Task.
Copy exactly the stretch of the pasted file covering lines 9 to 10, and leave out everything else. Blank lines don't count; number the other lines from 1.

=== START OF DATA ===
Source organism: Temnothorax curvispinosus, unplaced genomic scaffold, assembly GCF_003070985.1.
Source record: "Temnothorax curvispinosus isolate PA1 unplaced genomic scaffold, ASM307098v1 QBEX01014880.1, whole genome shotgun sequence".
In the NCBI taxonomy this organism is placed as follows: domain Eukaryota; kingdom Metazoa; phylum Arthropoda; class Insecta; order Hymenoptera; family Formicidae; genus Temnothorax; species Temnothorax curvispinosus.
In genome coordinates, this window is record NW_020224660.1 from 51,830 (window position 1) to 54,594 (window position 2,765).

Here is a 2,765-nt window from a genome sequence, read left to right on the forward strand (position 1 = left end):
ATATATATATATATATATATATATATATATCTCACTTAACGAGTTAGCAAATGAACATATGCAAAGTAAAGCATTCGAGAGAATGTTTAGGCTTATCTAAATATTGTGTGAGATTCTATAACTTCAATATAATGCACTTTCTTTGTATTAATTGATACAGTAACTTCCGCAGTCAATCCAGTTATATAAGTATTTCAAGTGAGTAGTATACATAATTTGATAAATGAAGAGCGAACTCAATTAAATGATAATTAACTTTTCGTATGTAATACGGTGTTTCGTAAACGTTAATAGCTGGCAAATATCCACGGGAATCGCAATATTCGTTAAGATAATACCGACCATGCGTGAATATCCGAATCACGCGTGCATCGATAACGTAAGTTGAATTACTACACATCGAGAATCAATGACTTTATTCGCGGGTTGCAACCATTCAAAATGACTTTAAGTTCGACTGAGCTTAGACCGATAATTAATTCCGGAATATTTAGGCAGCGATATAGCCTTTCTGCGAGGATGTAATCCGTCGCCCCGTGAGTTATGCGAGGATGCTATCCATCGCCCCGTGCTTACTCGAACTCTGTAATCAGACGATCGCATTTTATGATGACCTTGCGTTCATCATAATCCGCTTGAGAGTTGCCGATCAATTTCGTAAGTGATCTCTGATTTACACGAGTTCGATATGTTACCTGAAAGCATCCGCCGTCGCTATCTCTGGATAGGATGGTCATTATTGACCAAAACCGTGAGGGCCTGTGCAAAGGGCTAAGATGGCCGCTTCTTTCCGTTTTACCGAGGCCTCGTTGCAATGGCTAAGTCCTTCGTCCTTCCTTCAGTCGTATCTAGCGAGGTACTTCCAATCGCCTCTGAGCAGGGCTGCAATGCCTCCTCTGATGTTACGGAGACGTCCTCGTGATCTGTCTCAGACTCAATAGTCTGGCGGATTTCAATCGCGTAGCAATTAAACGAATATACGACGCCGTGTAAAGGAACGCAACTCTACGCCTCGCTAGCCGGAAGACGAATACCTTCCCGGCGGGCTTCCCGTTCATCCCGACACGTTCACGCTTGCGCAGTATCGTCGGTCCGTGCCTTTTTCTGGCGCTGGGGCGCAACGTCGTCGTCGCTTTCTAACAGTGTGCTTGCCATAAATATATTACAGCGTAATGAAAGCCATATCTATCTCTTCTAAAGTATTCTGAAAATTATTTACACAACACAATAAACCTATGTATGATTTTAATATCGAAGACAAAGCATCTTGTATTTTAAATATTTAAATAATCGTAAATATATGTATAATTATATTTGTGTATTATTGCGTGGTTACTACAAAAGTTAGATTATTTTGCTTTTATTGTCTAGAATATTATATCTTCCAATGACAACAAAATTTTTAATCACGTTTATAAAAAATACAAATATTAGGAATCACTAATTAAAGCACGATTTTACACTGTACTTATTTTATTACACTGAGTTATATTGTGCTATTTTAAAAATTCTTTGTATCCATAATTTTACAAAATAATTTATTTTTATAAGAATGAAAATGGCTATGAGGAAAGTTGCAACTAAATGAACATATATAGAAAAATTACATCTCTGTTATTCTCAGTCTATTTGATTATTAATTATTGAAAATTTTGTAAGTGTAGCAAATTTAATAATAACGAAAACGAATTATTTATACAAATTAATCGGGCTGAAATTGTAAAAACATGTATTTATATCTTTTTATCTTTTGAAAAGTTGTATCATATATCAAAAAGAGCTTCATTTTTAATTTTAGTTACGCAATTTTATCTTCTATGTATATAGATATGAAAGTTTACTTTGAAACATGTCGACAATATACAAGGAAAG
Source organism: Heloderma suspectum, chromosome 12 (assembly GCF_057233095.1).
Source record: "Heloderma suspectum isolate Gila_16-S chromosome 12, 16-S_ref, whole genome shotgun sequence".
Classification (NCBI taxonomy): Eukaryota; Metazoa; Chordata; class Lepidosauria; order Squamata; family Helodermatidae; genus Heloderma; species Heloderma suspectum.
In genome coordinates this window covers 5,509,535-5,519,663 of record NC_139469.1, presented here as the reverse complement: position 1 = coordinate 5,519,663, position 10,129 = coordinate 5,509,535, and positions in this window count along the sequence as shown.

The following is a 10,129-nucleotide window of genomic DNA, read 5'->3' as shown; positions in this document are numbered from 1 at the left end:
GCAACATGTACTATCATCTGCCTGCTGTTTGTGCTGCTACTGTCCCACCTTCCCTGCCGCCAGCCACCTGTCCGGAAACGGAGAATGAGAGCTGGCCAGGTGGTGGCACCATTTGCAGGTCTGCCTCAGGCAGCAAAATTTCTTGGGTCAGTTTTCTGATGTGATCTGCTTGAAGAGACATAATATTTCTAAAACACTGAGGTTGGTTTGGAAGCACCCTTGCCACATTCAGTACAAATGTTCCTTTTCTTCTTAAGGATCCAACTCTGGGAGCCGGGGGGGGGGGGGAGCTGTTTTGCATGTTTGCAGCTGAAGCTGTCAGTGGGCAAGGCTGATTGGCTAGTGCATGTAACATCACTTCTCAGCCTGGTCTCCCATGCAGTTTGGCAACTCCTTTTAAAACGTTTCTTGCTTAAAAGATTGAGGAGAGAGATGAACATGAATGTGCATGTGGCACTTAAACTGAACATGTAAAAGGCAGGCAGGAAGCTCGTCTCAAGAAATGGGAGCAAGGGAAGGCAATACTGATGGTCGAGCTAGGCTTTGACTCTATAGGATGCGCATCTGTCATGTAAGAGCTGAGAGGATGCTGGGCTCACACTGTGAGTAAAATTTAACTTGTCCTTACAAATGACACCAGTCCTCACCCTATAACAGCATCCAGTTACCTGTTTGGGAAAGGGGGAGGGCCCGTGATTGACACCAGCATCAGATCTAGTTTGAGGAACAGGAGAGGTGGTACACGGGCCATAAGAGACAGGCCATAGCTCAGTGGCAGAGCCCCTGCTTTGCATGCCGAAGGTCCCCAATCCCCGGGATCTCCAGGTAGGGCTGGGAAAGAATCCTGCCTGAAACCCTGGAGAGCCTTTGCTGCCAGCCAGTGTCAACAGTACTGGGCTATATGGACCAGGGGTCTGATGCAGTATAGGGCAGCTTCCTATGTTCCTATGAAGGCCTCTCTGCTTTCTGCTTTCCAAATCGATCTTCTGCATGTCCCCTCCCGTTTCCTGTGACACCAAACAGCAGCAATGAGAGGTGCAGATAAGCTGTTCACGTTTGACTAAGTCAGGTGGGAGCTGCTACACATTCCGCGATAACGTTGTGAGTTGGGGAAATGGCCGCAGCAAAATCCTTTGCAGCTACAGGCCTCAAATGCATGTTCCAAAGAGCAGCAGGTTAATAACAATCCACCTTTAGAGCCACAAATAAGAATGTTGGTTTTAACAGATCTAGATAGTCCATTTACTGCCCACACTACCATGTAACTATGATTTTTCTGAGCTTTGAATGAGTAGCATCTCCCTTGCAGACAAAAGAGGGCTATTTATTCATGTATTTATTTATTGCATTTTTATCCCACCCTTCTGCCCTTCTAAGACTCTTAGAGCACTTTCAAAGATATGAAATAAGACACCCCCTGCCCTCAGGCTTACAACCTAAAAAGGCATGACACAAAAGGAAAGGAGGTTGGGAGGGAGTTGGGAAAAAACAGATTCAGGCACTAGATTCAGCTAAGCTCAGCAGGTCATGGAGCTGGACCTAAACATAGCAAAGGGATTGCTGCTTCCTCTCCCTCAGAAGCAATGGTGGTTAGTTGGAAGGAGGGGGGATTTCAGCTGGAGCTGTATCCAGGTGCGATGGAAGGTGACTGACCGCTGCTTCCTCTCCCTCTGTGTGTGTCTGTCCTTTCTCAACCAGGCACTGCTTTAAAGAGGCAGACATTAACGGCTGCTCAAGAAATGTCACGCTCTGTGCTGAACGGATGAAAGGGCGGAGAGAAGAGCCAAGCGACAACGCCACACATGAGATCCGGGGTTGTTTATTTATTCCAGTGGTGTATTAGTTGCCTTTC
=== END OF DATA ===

Classification (NCBI taxonomy): Eukaryota; Metazoa; Chordata; class Lepidosauria; order Squamata; family Helodermatidae; genus Heloderma; species Heloderma suspectum.
In genome coordinates this window covers 5,509,535-5,519,663 of record NC_139469.1, presented here as the reverse complement: position 1 = coordinate 5,519,663, position 10,129 = coordinate 5,509,535, and positions in this window count along the sequence as shown.